Swan the whitest, serpent coldest...
The most notable were those Maiar who took the form of the mighty speaking eagles that we hear of in the legends of the war of the Ñoldor against Melkor, and who remained in the West of Middle-earth until the fall of Sauron and the Dominion of Men, after which they are not heard of again. Their intervention in the story of Maelor, in the duel of Fingolfin and Melkor, in the rescue of Beren and Lúthien is well known. (Beyond their knowledge were the deeds of the Eagles in the war against Sauron: in the rescue of the Ring Finder and his companions, in the Battle of Five Armies, and in the rescue of the Ringbearer from the fires of Mount Doom.)
"Flying the Ring to Mount Doom"[edit | edit source]
Some readers have questioned why the Eagles simply didn't carry Frodo and the One Ring into Mordor and drop the Ring in Mount Doom, or at least aid the Fellowship at some part of the journey, such as helping them avoiding the Redhorn Gate and Moria. At first glance this seems incredibly easy compared to what actually happened. These readers also take issue that the possibility of using the Eagles was not mentioned at all during the Council of Elrond. Although many flawed proposals are made during it (destroy the Ring, guard it, send it to the West, give it to Tom Bombadil), none of the participants thought to propose this seemingly obvious solution, especially after Gandalf described his escape with Gwaihir; even if only to be deemed unfeasible like the ones above.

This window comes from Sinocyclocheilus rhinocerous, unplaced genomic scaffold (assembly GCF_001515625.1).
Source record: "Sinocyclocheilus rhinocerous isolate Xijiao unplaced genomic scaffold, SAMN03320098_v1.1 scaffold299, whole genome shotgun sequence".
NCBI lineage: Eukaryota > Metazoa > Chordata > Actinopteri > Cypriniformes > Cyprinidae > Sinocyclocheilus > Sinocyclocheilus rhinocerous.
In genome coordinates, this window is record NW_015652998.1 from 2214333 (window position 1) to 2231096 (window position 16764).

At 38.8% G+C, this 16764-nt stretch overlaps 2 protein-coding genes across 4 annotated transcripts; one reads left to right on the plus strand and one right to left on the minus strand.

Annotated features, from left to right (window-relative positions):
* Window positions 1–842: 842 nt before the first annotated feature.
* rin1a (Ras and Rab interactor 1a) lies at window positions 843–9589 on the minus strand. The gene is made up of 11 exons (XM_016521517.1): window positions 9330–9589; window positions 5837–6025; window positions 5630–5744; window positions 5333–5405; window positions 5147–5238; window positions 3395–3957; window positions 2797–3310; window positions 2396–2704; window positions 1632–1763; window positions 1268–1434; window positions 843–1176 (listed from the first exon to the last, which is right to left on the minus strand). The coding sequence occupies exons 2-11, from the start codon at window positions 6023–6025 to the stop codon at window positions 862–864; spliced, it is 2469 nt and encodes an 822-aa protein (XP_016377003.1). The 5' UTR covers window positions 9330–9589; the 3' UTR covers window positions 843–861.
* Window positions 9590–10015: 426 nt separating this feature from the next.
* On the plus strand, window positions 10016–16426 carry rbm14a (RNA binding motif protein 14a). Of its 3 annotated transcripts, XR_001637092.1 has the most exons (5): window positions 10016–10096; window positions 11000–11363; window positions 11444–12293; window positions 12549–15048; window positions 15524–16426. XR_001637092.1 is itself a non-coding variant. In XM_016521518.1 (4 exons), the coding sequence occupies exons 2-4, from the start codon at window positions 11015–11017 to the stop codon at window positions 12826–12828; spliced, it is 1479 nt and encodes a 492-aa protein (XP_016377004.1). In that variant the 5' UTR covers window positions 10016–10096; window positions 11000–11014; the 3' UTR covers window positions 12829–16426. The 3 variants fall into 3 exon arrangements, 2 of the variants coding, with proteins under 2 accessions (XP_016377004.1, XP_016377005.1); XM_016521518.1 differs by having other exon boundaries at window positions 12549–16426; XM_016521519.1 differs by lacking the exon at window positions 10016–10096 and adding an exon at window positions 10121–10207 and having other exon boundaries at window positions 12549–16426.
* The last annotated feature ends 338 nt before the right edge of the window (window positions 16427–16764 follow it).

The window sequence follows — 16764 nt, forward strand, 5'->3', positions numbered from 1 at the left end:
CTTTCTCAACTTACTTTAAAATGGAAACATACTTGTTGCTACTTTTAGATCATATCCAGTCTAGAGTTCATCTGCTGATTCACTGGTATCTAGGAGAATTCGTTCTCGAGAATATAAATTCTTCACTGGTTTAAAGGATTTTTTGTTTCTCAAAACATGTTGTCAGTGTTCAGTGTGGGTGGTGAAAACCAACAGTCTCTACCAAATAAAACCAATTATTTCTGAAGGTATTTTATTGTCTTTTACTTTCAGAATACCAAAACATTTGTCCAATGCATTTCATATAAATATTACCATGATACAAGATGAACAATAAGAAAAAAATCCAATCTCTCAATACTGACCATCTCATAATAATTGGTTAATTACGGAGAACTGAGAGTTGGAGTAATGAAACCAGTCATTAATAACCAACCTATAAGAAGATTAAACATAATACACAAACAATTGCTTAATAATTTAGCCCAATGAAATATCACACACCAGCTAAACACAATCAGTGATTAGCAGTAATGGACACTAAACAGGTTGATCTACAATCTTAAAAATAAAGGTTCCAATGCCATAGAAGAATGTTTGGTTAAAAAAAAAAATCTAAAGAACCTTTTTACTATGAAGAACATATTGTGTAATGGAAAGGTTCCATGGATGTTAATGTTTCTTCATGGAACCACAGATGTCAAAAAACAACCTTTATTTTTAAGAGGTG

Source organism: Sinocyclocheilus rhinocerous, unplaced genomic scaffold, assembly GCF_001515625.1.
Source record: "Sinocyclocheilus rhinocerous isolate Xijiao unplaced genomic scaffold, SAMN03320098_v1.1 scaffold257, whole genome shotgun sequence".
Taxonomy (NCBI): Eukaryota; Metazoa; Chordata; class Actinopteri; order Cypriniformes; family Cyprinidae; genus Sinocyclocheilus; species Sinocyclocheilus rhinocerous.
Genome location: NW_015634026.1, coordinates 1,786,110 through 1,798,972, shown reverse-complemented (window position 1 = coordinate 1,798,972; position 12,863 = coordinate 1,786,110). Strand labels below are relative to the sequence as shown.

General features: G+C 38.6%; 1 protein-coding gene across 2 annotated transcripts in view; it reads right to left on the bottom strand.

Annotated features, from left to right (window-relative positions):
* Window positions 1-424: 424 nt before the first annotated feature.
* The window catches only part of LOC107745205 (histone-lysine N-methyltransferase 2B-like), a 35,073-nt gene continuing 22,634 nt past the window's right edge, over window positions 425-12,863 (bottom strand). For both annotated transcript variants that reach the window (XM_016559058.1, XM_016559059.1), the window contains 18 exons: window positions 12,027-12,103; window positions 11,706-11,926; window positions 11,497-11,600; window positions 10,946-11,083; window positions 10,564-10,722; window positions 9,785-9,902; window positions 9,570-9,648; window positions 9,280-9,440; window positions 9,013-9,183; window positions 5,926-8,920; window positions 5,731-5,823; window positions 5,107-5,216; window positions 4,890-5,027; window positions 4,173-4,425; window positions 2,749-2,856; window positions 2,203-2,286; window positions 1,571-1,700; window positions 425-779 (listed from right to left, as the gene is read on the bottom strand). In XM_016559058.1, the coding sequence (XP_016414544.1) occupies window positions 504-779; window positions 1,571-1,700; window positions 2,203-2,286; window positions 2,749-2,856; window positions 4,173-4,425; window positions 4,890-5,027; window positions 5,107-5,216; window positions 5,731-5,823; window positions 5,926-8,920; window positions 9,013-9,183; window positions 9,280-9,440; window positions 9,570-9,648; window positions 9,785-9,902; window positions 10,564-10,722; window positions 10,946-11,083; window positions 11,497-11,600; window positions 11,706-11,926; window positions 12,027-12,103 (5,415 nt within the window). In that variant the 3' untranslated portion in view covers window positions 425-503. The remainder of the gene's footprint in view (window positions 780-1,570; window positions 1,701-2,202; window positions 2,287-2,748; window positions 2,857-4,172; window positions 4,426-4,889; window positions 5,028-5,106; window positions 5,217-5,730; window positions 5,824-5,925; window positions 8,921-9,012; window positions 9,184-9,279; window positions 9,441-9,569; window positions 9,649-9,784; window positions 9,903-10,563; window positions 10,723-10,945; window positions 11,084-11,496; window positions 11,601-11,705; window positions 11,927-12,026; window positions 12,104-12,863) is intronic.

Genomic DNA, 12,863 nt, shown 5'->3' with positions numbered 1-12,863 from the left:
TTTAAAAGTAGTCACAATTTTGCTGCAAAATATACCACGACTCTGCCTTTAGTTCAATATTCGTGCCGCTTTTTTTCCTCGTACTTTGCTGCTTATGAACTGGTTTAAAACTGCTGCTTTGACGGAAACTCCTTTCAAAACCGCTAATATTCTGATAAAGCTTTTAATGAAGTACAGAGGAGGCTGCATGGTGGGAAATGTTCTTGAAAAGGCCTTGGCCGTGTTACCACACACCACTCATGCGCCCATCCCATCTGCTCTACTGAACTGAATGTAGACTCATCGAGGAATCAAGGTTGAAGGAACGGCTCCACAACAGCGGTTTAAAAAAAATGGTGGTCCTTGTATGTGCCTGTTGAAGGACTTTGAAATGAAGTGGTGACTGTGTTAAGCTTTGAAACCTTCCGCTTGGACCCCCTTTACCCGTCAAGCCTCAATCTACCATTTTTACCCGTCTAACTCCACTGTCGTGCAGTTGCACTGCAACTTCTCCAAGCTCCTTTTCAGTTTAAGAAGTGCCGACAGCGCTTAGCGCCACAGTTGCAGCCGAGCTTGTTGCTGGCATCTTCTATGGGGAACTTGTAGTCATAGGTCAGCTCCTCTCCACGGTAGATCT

These complaints are self-evidently addressed within the text, and their arguments are borne out by some of Tolkien's letters which shed light onto his views relating to these alleged issues, and why he himself did not regard them as issues.
In a letter concerning a possible adaptation of The Lord of the Rings into an animated movie, Tolkien said that the Eagles were "not taxis", and reiterated that the Fellowship's mission depended upon secrecy, so depicting a long arduous journey on foot was required to maintain the credibility of their stealthy approach.
Many readers have thus concluded from this and/or independently reasoned that the Eagles coming from the air, especially going straight to Mordor and Mt. Doom as is often joked about, would be the opposite of being stealthy, the importance of which the books emphasize a lot by themselves, as Sauron did not expect anyone would ever try to destroy the Ring. The huge Eagles would have been fairly obvious and defenseless to Sauron, who would thus have seen them coming from a distance and deduced the plan fairly quickly; his Ringwraiths and their Fell beasts and/or his legions of archers and his siege machines would most likely have stopped the attempt. Therefore a small party was needed to go on foot all the way as to minimize the risk of attracting notice.